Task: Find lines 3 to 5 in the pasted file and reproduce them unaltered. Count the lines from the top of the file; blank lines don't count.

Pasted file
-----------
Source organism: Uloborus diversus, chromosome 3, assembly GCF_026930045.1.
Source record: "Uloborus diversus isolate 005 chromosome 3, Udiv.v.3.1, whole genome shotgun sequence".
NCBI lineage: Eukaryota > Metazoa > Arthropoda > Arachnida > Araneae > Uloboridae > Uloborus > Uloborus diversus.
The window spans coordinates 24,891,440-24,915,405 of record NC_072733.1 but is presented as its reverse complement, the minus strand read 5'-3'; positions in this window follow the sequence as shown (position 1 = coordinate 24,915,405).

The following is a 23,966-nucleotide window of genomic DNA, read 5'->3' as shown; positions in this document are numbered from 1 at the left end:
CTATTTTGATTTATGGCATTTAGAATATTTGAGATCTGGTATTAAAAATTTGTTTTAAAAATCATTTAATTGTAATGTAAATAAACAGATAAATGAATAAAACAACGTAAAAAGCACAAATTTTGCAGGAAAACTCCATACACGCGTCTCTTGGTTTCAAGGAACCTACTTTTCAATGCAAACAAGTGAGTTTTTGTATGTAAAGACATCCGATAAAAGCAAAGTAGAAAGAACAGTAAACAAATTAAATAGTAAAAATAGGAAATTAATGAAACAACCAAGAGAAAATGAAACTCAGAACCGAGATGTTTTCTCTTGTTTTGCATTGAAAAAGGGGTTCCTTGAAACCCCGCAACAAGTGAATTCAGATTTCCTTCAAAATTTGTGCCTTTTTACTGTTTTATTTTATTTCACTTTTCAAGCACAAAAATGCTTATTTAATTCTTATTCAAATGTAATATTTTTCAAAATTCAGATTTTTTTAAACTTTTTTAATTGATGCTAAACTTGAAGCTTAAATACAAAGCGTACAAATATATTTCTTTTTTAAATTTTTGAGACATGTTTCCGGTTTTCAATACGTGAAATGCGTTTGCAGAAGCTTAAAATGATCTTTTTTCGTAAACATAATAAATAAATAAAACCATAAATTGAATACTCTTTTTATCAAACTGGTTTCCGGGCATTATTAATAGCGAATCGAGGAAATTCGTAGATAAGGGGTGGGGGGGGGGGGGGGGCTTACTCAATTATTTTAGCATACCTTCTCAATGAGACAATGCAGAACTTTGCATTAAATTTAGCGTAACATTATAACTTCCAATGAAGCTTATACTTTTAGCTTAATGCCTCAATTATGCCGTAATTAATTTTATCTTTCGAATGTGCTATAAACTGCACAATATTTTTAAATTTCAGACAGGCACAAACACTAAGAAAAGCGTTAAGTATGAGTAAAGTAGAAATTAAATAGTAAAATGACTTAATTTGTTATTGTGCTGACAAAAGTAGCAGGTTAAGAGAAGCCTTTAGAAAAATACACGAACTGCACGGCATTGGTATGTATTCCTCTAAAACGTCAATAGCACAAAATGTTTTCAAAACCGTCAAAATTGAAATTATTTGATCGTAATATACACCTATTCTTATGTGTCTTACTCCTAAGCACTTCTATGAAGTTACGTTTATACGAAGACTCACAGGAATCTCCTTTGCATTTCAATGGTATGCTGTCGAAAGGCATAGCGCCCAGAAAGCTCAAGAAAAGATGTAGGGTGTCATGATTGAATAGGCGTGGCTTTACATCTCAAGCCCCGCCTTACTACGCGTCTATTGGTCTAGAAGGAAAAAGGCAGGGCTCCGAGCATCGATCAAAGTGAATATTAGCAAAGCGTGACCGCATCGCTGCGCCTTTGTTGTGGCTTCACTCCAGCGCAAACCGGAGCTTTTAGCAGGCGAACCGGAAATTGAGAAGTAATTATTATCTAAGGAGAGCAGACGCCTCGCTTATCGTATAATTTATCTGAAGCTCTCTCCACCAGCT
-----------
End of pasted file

NCBI lineage: Eukaryota > Metazoa > Arthropoda > Arachnida > Araneae > Uloboridae > Uloborus > Uloborus diversus.
The window spans coordinates 24,891,440-24,915,405 of record NC_072733.1 but is presented as its reverse complement, the minus strand read 5'-3'; positions in this window follow the sequence as shown (position 1 = coordinate 24,915,405).

The following is a 23,966-nucleotide window of genomic DNA, read 5'->3' as shown; positions in this document are numbered from 1 at the left end: